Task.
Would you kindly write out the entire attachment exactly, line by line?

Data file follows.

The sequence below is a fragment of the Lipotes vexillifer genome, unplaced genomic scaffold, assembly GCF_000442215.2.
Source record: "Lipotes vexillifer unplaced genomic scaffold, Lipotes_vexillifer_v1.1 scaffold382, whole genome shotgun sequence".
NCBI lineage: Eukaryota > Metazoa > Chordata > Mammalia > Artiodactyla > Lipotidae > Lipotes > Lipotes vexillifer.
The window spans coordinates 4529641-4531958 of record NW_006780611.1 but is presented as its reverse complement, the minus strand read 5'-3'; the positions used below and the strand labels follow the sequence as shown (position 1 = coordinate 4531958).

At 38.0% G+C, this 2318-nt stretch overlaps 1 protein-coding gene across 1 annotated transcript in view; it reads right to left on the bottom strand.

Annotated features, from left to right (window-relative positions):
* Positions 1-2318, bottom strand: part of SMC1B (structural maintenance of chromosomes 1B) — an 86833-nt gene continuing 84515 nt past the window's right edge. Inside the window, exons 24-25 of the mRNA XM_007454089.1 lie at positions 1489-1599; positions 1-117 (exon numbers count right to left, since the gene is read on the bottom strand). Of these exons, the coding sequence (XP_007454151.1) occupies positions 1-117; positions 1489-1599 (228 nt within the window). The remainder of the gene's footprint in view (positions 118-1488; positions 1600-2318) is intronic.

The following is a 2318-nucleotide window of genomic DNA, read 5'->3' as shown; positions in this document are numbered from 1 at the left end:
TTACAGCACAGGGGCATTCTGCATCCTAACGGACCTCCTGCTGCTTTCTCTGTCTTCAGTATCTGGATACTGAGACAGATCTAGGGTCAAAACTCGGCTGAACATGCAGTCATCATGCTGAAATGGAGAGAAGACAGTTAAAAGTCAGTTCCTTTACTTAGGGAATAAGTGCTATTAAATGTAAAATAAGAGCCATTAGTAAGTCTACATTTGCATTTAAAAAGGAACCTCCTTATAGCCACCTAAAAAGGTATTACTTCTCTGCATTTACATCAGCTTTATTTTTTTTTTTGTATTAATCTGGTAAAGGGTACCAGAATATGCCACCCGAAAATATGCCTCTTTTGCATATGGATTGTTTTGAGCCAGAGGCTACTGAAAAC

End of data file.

The sequence below is a fragment of the Lipotes vexillifer genome, unplaced genomic scaffold, assembly GCF_000442215.2.
Source record: "Lipotes vexillifer unplaced genomic scaffold, Lipotes_vexillifer_v1.1 scaffold382, whole genome shotgun sequence".
NCBI lineage: Eukaryota > Metazoa > Chordata > Mammalia > Artiodactyla > Lipotidae > Lipotes > Lipotes vexillifer.
The window spans coordinates 4529641-4531958 of record NW_006780611.1 but is presented as its reverse complement, the minus strand read 5'-3'; the positions used below and the strand labels follow the sequence as shown (position 1 = coordinate 4531958).

At 38.0% G+C, this 2318-nt stretch overlaps 1 protein-coding gene across 1 annotated transcript in view; it reads right to left on the bottom strand.

Annotated features, from left to right (window-relative positions):
* Positions 1-2318, bottom strand: part of SMC1B (structural maintenance of chromosomes 1B) — an 86833-nt gene continuing 84515 nt past the window's right edge. Inside the window, exons 24-25 of the mRNA XM_007454089.1 lie at positions 1489-1599; positions 1-117 (exon numbers count right to left, since the gene is read on the bottom strand). Of these exons, the coding sequence (XP_007454151.1) occupies positions 1-117; positions 1489-1599 (228 nt within the window). The remainder of the gene's footprint in view (positions 118-1488; positions 1600-2318) is intronic.

The following is a 2318-nucleotide window of genomic DNA, read 5'->3' as shown; positions in this document are numbered from 1 at the left end:
TTACAGCACAGGGGCATTCTGCATCCTAACGGACCTCCTGCTGCTTTCTCTGTCTTCAGTATCTGGATACTGAGACAGATCTAGGGTCAAAACTCGGCTGAACATGCAGTCATCATGCTGAAATGGAGAGAAGACAGTTAAAAGTCAGTTCCTTTACTTAGGGAATAAGTGCTATTAAATGTAAAATAAGAGCCATTAGTAAGTCTACATTTGCATTTAAAAAGGAACCTCCTTATAGCCACCTAAAAAGGTATTACTTCTCTGCATTTACATCAGCTTTATTTTTTTTTTTGTATTAATCTGGTAAAGGGTACCAGAATATGCCACCCGAAAATATGCCTCTTTTGCATATGGATTGTTTTGAGCCAGAGGCTACTGAAAAC